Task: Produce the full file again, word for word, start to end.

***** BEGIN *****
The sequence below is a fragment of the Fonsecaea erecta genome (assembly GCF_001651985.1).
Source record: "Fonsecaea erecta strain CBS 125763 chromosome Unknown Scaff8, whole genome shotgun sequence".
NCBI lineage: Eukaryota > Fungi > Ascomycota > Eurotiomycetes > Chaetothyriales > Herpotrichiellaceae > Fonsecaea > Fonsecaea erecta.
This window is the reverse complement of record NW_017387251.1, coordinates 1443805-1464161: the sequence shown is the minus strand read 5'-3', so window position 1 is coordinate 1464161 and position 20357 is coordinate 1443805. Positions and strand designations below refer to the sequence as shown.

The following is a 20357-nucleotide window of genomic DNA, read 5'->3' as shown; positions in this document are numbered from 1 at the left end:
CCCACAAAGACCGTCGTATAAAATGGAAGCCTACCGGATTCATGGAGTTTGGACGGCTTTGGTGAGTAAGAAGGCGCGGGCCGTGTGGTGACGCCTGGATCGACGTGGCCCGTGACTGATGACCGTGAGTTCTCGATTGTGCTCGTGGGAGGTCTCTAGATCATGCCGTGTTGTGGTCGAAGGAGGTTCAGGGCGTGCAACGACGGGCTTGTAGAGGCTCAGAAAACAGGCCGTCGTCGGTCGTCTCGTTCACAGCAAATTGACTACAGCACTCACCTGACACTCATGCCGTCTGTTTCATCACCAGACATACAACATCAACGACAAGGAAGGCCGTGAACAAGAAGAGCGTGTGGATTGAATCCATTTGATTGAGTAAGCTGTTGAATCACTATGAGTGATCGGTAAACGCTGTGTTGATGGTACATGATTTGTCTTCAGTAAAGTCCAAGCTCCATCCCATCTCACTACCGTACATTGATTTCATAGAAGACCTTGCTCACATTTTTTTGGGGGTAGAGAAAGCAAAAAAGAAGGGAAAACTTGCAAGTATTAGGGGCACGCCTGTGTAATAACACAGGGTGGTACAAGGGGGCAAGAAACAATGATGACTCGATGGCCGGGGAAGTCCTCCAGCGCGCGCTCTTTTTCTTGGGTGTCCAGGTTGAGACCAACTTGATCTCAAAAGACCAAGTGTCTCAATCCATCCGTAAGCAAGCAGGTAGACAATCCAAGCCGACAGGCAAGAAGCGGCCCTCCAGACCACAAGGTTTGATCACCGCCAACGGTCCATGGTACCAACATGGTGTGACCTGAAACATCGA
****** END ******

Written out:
The sequence below is a fragment of the Fonsecaea erecta genome (assembly GCF_001651985.1).
Source record: "Fonsecaea erecta strain CBS 125763 chromosome Unknown Scaff8, whole genome shotgun sequence".
NCBI lineage: Eukaryota > Fungi > Ascomycota > Eurotiomycetes > Chaetothyriales > Herpotrichiellaceae > Fonsecaea > Fonsecaea erecta.
This window is the reverse complement of record NW_017387251.1, coordinates 1443805-1464161: the sequence shown is the minus strand read 5'-3', so window position 1 is coordinate 1464161 and position 20357 is coordinate 1443805. Positions and strand designations below refer to the sequence as shown.

The following is a 20357-nucleotide window of genomic DNA, read 5'->3' as shown; positions in this document are numbered from 1 at the left end:
CCCACAAAGACCGTCGTATAAAATGGAAGCCTACCGGATTCATGGAGTTTGGACGGCTTTGGTGAGTAAGAAGGCGCGGGCCGTGTGGTGACGCCTGGATCGACGTGGCCCGTGACTGATGACCGTGAGTTCTCGATTGTGCTCGTGGGAGGTCTCTAGATCATGCCGTGTTGTGGTCGAAGGAGGTTCAGGGCGTGCAACGACGGGCTTGTAGAGGCTCAGAAAACAGGCCGTCGTCGGTCGTCTCGTTCACAGCAAATTGACTACAGCACTCACCTGACACTCATGCCGTCTGTTTCATCACCAGACATACAACATCAACGACAAGGAAGGCCGTGAACAAGAAGAGCGTGTGGATTGAATCCATTTGATTGAGTAAGCTGTTGAATCACTATGAGTGATCGGTAAACGCTGTGTTGATGGTACATGATTTGTCTTCAGTAAAGTCCAAGCTCCATCCCATCTCACTACCGTACATTGATTTCATAGAAGACCTTGCTCACATTTTTTTGGGGGTAGAGAAAGCAAAAAAGAAGGGAAAACTTGCAAGTATTAGGGGCACGCCTGTGTAATAACACAGGGTGGTACAAGGGGGCAAGAAACAATGATGACTCGATGGCCGGGGAAGTCCTCCAGCGCGCGCTCTTTTTCTTGGGTGTCCAGGTTGAGACCAACTTGATCTCAAAAGACCAAGTGTCTCAATCCATCCGTAAGCAAGCAGGTAGACAATCCAAGCCGACAGGCAAGAAGCGGCCCTCCAGACCACAAGGTTTGATCACCGCCAACGGTCCATGGTACCAACATGGTGTGACCTGAAACATCGA